AUSTRALIAN doctors have understood the message about getting their at-risk patients on to lipid-lowering drugs (LLDs), but patients are struggling to comply for many reasons, says an expert.
Associate Professor Leon Simons, from the University of New South Wales, told MJA InSight that Australian doctors were “falling in line with guidelines” when it came to prescribing LLDs to their patients.
“We found [in our 2014 research] that in patients with any suggestion of heart disease, four out of five are being prescribed a statin,” Associate Professor Simons said. “Of those who also have diabetes or hypertension, nine out of 10 got a statin prescription.
“That’s phenomenal and shows doctors are getting the message.”
The “scorecard” was not so impressive for the patients, however.
“Two million Australians start on statins each year,” he said. “One in five don’t even fill the first repeat prescription. After a year, less than half are still using the drug.”
Associate Professor Simons was commenting on the publication of a Swedish study in the European Heart Journal which found that between 1994 and 2014 total cholesterol levels decreased from 6.2 mmol/L to 5.5 mmol/L.
“In 2014, participants with previous CVD [cardiovascular disease], diabetes, or hypertension had lower cholesterol levels than the general population, whereas their levels were higher or similar to the general population in 1994,” the authors wrote. “The use of lipid-lowering drugs increased markedly and was used by 14.3% in 2014.
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“Between 1994 and 2014, the observed use of lipid-lowering drugs in the population increased from 1.4% (CI 0.8–1.9) to 14.3% (CI 12.6–16.1). In 2014, 33.1% (CI 26.2–40.1) of women and 27.5% (CI 20.9–34.0) of men in the oldest age group (65–74 years) were using lipid-lowering drugs.”
Associate Professor Simons said the Swedish result was admirable.
“To bring down the average cholesterol levels by 0.7 mmol/L over 20 years across the population – that’s an impressive change,” he said.
“The number of diabetics on statins has increased from 10.2% to almost 60% – that’s a phenomenal uptake. Those with hypertension and on LLDs went from 3% to 28%.”
Associate Professor Simons said that the Swedish results provided a positive message for Australia.
“In 1999 our average cholesterol level was 5.6 mmol/L and I’m pretty sure that hasn’t changed much since. But similar [public health] things are happening here – and we’ve had similar setbacks as well – the increase in obesity and diabetes, for example.
“Doctors have got the message. Patients haven’t – they don’t stay on their medications – and there are a lot of reasons for that.”
Associate Professor Simons said that because hypertension, type 2 diabetes and elevated cholesterol levels were “chronic asymptomatic conditions”, the benefits of LLDs were “so intangible” and that was one reason why patients became noncompliant.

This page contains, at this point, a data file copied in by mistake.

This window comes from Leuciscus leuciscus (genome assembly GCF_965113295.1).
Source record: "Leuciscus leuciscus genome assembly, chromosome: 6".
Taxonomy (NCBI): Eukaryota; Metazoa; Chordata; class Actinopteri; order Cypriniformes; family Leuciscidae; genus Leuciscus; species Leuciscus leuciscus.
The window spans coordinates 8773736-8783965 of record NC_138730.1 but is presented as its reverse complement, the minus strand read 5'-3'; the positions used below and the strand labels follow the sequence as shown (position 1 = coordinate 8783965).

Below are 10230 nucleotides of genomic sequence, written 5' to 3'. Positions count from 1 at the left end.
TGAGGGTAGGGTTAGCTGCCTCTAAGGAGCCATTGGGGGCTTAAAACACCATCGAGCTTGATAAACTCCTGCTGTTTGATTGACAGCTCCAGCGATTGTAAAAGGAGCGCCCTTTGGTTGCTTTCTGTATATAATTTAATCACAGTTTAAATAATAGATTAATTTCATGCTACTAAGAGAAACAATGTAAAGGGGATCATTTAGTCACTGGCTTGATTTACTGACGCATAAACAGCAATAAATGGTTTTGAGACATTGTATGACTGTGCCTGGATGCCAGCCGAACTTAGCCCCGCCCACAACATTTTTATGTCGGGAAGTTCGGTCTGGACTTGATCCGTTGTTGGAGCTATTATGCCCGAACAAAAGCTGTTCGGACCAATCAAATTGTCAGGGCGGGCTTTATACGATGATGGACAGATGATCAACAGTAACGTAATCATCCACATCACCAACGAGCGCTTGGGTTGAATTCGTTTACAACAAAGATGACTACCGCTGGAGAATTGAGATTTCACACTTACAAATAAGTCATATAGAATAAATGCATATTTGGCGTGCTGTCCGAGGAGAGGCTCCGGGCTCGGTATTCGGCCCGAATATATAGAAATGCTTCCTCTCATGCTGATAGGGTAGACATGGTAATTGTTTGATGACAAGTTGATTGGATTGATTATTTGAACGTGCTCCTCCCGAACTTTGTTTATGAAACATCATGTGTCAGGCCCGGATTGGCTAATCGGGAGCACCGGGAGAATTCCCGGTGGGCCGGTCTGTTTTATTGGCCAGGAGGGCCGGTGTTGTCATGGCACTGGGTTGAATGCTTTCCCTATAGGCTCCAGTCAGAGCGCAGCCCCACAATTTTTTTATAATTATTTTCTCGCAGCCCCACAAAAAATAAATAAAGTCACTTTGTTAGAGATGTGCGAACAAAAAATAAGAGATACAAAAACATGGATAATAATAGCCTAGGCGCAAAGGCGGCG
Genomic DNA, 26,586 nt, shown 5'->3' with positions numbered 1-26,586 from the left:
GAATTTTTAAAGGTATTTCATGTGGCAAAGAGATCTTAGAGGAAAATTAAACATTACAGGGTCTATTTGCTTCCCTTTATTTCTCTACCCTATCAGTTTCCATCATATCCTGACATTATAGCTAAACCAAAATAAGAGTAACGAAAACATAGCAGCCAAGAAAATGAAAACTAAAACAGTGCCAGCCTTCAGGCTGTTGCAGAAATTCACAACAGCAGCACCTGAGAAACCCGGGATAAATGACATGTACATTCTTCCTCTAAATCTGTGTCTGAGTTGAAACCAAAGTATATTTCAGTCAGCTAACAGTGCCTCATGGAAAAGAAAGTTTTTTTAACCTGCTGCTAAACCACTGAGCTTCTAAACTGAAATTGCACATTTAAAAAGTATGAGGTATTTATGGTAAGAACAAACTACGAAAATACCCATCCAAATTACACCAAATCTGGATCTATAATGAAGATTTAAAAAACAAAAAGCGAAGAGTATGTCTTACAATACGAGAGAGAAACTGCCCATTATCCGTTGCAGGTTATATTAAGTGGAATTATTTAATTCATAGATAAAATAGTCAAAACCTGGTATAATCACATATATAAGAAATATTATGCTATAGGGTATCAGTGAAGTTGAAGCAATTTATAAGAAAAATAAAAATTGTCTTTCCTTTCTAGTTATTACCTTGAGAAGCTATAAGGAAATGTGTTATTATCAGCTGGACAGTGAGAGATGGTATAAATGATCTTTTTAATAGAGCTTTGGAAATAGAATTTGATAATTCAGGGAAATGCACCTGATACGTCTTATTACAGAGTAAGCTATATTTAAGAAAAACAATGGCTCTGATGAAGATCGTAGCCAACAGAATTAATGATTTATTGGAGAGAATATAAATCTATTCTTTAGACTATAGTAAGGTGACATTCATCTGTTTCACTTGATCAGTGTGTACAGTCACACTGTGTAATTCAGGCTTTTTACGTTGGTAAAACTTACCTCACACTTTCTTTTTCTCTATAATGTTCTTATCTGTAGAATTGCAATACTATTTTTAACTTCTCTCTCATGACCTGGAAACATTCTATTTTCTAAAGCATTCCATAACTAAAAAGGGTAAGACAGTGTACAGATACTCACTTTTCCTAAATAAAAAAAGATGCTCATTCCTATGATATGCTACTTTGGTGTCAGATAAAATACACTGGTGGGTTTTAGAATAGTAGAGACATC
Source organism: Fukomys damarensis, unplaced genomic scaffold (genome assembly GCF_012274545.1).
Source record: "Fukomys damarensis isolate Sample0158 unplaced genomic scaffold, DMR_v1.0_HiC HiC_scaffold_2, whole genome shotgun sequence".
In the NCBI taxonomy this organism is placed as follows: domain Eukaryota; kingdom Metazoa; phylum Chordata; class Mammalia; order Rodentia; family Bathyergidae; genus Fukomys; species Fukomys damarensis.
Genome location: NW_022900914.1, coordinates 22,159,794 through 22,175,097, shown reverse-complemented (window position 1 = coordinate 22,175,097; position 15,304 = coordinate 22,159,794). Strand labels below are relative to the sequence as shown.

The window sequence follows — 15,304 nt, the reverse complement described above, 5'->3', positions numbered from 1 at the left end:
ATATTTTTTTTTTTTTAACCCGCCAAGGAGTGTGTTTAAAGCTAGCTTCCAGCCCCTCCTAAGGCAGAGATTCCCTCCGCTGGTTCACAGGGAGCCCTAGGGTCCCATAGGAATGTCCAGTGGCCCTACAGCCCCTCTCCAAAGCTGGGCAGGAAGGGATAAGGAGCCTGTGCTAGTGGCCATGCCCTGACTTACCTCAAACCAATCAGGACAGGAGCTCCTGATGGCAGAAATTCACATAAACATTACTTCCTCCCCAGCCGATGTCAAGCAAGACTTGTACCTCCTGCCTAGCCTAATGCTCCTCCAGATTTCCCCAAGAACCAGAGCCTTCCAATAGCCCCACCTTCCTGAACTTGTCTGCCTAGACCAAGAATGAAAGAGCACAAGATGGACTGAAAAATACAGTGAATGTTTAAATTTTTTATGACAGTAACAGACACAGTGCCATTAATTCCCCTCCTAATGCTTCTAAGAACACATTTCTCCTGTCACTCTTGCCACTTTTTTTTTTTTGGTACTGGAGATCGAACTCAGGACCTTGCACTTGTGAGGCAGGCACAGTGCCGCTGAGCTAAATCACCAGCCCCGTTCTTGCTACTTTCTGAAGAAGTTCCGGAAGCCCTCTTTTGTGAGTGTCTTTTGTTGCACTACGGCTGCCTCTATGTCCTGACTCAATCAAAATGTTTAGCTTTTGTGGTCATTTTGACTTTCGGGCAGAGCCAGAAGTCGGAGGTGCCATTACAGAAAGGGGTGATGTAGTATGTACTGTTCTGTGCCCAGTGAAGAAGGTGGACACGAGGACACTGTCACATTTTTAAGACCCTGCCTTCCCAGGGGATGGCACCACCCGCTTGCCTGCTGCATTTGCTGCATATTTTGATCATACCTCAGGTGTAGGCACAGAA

“It’s a sociological phenomenon and if we had a quick fix for it, I’d be very happy,” he said.
Media “scaremongering” – including the so-called “Catalyst effect” generated by the controversial episode of the ABC science show which discredited the use of LLDs – was definitely having an influence, he said.
“But it’s an excuse. The patient doesn’t feel the benefits [of the LLD] and then they read or watch something that tells them what they want to hear, and they come off the medication.”
Side-effects were also a significant barrier to patient compliance, he said.
“They’re important, but rare. Personally, I’m more worried about aspirin in the wrong mouth, but yes.”
Inertia and apathy were also factors, though Associate Professor Simons said he did not believe that economics was a factor these days, with statins now costing “about 20c a day”.
Professor Clara Chow, head of cardiac research at the George Institute for Global Health, told MJA InSight that she thought doctors were still not prescribing LLDs as often as they should.
“People at high vascular risk are not always as recognised as they should be,” she said.
“We also need to make it easier for people to take these drugs – whether that means a polypill, rather than three or four different tablets, long-acting medications, even injections – somehow we need to make it simpler to comply.
“Preventive drugs are always difficult. Doctors need to keep encouraging, and explaining why they’re important.”
Associate Professor Simons said for obese and diabetic patients there was an urgency to get them on LLDs.
“Some patients cycle over and over – they lose weight and then gain it, lose and gain. I can’t wait for them to take it off and keep it off. They need to be on the medication sooner rather than later.”